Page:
Customers prefer to pay using a variety of payment methods: debit, credit, cash and others. As a merchant, most of your customer payments will go smoothly. However, when a credit card decline code pops up, you need to know what the code means.
You might be able to quickly resolve the issue rather than lose the sale.
Common Credit Card Decline Codes for Merchants
- 1: Code 1 is a “refer to issuer” code, which requires a call to the card issuer to learn why the transaction was declined.
- 2: Code 2 is also a refer code with a special condition attached. The cardholder needs to call the number on the back of the card for more information.
- 4: Code 4 is a request that you, the merchant, take and hold the card. Code 4 isn’t a fraud hold, but you’ll want to call the bank to learn why the pick-up is being issued.
- 5: Code 5 is a do not honor code, meaning that you’ll need to request another payment method. The customer can call the bank for more information.
- 6: Code 6 is a vague error where something unspecified has occurred. You can try to swipe the card again.
- 7: Code 7 is when a fraudulent card is used or there has been fraudulent activity noted. You may need to verify the person’s identity, and you should have the customer call the issuer immediately.
- 10: Code 10 means that the issuing bank can only accept a partial payment, which is often an indicator that the rest of the balance exceeds the card’s limit.
- 12: Code 11 is a partial approval, which often means an error occurred when inputting the card information or if a double refund occurred. Restart the transaction or have the customer call the bank.
- 13: Code 13 is a code for an invalid amount, meaning there was an error when entering the charge. Merchants can restart the charge to fix the issue.
- 14: Code 14 means the card account isn’t found or that the number is invalid.
- 15: Code 15 is a no issuer code and is often a human error issue when typing in credit card numbers.
- 19: Code 19 is a reenter code alerting you of an unknown error and to try again.
- 28: Code 28 is a no-response code. Restart the transaction and try again.
- 41: Code 41 means the card was reported lost and should be kept. Merchants can ask the customer to contact the issuer or use an alternative payment method.
- 43: Code 43 means that the card was stolen, and the charge was denied. Merchants can ask for an alternative payment method or have the customer call the bank.
- 51: Code 51 is an insufficient funds code due to the card being over its limit.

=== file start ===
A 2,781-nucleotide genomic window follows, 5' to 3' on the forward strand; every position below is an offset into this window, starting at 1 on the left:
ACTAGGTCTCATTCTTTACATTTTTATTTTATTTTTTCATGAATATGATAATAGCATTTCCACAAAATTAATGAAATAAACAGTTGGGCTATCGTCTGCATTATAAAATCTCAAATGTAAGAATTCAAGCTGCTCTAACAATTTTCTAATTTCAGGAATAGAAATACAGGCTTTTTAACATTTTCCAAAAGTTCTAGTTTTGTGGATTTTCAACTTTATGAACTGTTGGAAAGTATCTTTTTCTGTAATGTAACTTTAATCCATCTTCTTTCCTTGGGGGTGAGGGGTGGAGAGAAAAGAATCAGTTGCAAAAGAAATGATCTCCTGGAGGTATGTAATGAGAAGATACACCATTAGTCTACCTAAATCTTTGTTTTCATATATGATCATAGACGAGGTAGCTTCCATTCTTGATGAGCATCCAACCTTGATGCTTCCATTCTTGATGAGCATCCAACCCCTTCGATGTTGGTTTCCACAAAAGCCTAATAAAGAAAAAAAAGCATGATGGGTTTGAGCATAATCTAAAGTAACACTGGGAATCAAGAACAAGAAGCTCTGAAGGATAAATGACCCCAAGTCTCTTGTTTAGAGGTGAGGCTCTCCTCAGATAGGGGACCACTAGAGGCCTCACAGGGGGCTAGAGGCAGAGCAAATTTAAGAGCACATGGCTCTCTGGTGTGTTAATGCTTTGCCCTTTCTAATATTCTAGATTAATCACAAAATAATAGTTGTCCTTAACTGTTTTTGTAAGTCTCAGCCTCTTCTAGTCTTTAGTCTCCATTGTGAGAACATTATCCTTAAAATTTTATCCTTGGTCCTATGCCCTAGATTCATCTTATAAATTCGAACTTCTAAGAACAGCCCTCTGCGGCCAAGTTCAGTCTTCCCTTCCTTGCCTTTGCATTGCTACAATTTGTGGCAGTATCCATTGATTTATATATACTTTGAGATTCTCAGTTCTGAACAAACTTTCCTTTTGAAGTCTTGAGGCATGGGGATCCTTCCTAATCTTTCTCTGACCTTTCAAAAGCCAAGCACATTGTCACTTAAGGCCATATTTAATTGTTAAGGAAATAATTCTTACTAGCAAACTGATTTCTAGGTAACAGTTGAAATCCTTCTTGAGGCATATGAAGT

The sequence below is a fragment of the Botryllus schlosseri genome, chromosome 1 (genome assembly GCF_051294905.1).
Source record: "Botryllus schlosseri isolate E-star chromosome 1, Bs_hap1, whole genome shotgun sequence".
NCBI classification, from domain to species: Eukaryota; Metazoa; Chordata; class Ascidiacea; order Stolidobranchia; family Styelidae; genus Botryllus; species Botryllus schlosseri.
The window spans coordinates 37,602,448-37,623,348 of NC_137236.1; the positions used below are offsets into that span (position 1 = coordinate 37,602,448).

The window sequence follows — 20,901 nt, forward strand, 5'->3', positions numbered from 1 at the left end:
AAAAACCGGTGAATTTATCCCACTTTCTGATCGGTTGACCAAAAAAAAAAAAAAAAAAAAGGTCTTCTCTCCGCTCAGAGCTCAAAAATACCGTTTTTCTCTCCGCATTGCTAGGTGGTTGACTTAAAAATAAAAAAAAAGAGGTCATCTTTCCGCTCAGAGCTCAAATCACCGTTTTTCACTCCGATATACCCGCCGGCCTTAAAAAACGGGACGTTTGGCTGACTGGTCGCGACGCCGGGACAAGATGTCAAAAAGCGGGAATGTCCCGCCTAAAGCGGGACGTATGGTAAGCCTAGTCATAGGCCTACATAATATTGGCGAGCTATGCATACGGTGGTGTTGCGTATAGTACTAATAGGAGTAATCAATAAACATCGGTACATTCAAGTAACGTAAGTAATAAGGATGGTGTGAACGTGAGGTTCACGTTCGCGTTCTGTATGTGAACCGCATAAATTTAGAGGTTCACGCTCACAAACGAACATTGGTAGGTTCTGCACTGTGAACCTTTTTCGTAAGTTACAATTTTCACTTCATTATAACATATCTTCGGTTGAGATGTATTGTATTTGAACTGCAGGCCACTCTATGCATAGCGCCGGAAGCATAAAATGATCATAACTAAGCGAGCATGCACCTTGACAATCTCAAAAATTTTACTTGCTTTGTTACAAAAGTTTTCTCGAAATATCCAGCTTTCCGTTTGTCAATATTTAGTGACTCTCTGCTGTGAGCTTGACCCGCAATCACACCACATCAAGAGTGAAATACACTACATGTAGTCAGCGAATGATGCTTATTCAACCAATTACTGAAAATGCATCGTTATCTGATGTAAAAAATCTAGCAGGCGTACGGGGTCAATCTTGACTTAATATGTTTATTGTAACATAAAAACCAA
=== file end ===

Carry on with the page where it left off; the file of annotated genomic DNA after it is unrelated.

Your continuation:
- 54: Code 54 indicates that the card is expired.
- 57: Code 57 means the bank will not permit the transaction. Often, this can occur when funds are being transferred to a foreign merchant account. Another payment method is required to rectify the issue.
- 58: Code 58 is an error with your terminal configuration. Merchants will need to contact the bank to correct the issue.
- 62: Code 62 is an invalid service code, which indicates that a merchant or processor doesn’t accept the card being swiped.
- 63: Code 63 is a security violation, which occurs when the CVC or CID number was entered improperly.
- 65: Code 65 means that the activity limit is exceeded. In other words, the transaction puts the customer over their transaction or credit limit. Therefore, another card is needed, or the card needs to be paid down for it to be accepted.
- 85 or 00: Code 85 / 00 is an inner system issue, which often requires you to wait a few minutes and start the transaction over.
- 91: Code 91 is when the issuer is unavailable for some reason. Follow the same steps as code 85 or 00.
- 92: Code 92 is an “unable to route the transaction” code. Wait a few minutes and retry the transaction.
- 93: Code 93 is a violation code, which often occurs when a customer’s assets are frozen, or a legal violation of some kind occurred.
- 96: Code 96 is a system error. Wait a few minutes and retry.
- RO or R1: Code R0 / R1 are codes indicating that the customer requests a stop to a recurring payment.
- CV: Code CV means there was a card reader issue and that the card cannot be verified. You can manually type in the number or try cleaning the card off and try again.
- W1, W2, W9: Code W1/W3 and W9 are all errors connecting to the bank and often indicate a service outage.
You won’t be able to memorize all of these codes – not quickly – so use the reference list above when a code you don’t know pops up. If the customer has another form of payment, such as cash, you can request that they pay with that method instead.